Grants provide safe spaces to learn, grow

Erin Chandler | Jul 11, 2022

A child wearing a blue skirt and white blouse stands in front of a table stacked with books.

Grants from the Kiwanis Children’s Fund are helping Kiwanis clubs around the world make sure children grow up with healthy brains and healthy bodies. In North America, South America, Africa and the Caribbean, clubs foster children’s education by providing safe, stable school environments and support their health by creating developmentally appropriate places to play. These projects support core Kiwanis causes — health and nutrition, as well as literacy and education — and will help thousands of children learn new skills in ways that meet their individual needs.

Grants such as these are made possible by gifts to the Kiwanis Children’s Fund. If you are interested in extending your and your club’s impact beyond your community through a gift to the Children’s Fund or in applying for a club grant, visit the Kiwanis Children’s Fund webpage.

A school for early learners

The Kiwanis Club of Young Professionals in Kingston, Jamaica, is setting out to make Maverley Mountain Basic School a more “stable, safe and comfortable learning environment” for its students. A Kiwanis Children’s Fund club grant will pay for paint and materials needed to install tiles and cupboards in classrooms. Club members will assist with tiling, painting, repairing and replacing windows and doors and installing cupboards, whiteboards, hand-washing stations and a stove for preparing hot meals. Each planned improvement addresses the health and educational needs of early learners in a community feeling the negative economic impacts of COVID-19.

A safe place to learn and grow

The Kiwanis Club of Nakivale Refugee Settlement in Uganda provides vital support to children who have fled their home countries to escape violence. With the help of a grant from the Kiwanis Children’s Fund, the club will positively impact the lives of 1,000 children through a school support program that will pay fees, provide supplies and uniforms and obtain learning aids for children with disabilities. Through the grant, the club also will help schools create gender-sensitive hygiene and water sanitation facilities; a health and nutrition program for students suffering from problems caused by HIV, malnutrition, abuse and neglect; and a leadership program that will encourage students to become cooperative participants and advocates in their new community.

Values education at home

A grant from the Kiwanis Children’s Fund will help the Kiwanis Club of Atuntaqui, Ecuador, convert its Training in Values program into a print format to reach more students, including those who have trouble accessing the internet at home. The impact of COVID-19 has made the positive values taught by the program more essential than ever, while at the same time requiring that this information be adapted for distance learning. With the assistance of 42 teachers, as well as parents and guardians, the program will help 1,500 children become better students and leaders in their schools, families and communities.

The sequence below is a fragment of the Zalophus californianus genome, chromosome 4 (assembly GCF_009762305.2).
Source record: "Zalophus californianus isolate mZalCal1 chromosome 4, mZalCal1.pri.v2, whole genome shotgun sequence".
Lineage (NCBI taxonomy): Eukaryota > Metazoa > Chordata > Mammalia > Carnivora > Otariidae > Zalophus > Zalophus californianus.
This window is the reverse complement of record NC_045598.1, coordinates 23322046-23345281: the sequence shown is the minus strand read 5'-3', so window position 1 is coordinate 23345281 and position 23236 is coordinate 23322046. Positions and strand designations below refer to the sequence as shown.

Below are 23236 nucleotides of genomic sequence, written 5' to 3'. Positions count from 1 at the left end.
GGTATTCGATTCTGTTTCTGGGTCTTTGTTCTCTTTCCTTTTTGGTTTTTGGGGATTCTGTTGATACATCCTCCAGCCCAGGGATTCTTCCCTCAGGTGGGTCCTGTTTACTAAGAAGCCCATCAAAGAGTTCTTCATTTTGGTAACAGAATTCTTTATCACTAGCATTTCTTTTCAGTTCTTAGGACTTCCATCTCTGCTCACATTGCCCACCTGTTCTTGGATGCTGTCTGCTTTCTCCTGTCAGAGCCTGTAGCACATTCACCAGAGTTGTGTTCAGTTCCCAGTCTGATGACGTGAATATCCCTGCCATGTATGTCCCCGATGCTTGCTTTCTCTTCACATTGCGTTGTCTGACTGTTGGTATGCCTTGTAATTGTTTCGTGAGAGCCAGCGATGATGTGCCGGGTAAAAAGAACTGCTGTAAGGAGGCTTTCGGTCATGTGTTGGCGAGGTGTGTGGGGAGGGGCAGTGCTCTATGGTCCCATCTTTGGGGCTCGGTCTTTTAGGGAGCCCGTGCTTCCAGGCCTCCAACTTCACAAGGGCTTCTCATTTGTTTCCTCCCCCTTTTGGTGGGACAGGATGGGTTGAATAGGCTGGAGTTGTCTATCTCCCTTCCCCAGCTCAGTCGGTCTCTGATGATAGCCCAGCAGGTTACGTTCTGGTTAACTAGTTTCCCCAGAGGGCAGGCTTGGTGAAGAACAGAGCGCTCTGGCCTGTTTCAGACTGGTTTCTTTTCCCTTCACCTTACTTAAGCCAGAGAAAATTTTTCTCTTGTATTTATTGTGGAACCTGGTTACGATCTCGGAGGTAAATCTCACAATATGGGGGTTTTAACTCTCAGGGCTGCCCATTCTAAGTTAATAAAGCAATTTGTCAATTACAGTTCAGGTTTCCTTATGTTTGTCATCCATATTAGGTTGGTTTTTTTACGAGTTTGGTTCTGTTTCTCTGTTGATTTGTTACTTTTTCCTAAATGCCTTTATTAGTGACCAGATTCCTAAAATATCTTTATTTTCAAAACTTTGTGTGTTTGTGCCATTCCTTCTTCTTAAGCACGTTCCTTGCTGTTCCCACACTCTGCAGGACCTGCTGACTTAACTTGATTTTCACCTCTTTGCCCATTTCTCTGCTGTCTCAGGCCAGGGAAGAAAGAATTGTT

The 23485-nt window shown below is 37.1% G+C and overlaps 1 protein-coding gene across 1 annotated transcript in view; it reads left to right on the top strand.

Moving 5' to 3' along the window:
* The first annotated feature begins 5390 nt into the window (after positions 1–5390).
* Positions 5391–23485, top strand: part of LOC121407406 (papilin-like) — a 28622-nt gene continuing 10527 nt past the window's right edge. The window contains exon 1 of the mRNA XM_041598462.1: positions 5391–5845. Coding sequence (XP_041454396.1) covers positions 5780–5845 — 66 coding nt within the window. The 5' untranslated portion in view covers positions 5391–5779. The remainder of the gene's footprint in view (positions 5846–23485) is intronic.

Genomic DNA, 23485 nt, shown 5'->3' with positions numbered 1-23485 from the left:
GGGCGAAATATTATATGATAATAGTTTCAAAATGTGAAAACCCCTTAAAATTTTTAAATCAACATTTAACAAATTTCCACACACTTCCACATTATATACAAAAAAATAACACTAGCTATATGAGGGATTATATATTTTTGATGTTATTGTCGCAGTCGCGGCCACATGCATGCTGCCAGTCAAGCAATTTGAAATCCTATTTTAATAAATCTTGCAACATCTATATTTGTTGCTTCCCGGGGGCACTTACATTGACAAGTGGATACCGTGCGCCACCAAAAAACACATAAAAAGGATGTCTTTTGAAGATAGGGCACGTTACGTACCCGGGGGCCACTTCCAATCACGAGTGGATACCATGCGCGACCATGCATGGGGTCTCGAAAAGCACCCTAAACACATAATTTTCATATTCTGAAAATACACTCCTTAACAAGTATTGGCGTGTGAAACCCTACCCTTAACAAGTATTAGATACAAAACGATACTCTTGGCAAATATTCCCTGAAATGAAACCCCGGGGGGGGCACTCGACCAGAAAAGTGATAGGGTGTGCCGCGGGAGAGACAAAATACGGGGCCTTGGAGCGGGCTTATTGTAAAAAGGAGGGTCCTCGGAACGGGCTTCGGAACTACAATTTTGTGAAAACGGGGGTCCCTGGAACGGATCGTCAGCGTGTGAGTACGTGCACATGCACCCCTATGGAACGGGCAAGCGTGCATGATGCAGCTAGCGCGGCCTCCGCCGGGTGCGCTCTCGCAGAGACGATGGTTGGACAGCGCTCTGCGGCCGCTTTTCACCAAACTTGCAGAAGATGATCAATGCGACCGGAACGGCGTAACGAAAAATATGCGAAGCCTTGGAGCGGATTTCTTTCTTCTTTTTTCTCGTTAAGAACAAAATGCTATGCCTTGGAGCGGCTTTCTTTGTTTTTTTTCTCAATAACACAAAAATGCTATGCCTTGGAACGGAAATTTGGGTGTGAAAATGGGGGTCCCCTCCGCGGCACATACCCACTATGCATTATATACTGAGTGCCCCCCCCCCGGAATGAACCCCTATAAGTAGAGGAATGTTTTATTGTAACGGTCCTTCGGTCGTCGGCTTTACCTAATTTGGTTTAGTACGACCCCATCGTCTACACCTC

A creative learning opportunity

The Kiwanis Club of Akron, Ohio, is teaming up with Akron Public Schools’ Builders and Key Club members for a hole-in-one project idea: designing nine miniature golf holes to entertain children at the 2022 Bridgestone Senior Players PGA Championship Tournament and the 2022 Winter Fest's Polar Putt-Putt. A grant from the Kiwanis Children’s Fund will supply the lumber and materials, and students from three school clubs will design and build the nine holes. This program will create a fun and enriching activity for children in the community while involving Builders and Key Club members in every step of the process, teaching them valuable leadership, management, design and construction skills. They will even be invited to volunteer at the events, where they will see their work in action.

A new playground

The mayor and police chief of Kalama, Washington, and the superintendent of Woodland Public Schools are all members of the Kiwanis Club of Greater Woodland Kalama, so the club has a strong sense of what the community needs most. Members plan to install a new play structure at Kalama City Park, where the existing playground equipment is unusable due to safety concerns. A Kiwanis Children’s Fund grant will help purchase new equipment, and the city will partner with the club on installation. Once the revitalized playground opens, 300 children will once again have a safe place to play.

A recreational space for teens

The Kiwanis Club of Snohomish in Washington is doing its part to complete the city’s refurbishment and expansion of the Averill Field playground and recreational area by adding a fitness and activity space specifically for teens. A club grant from the Kiwanis Children’s Fund will go toward equipment, including climbing structures and places to sit and socialize. Wherever possible, the equipment will be ADA compliant. Soon, 5,000 children aged 13 and older will be able to enjoy this area tailored to their fitness and activity needs.

Area clubs unite

The Kiwanis Club of Downtown Spokane in Washington is combining efforts with the 11 other Spokane-area Kiwanis clubs to fund a playground for Joya Child and Family Development. Joya is the only early-intervention center in the Spokane community for children with special physical and neurological needs. A Kiwanis Children’s Fund club grant will provide adaptive playground equipment for the organization’s new facility, which aims to more than double the number of children and families it serves. Kiwanians from the Spokane-area clubs will volunteer regularly at the facility once it opens.

Does your club have a project that could benefit from a Children’s Fund grant? Go here to learn more. 

Gifts from Kiwanis clubs and members make these grants possible. Give now!



Vision Partners

Be a Partner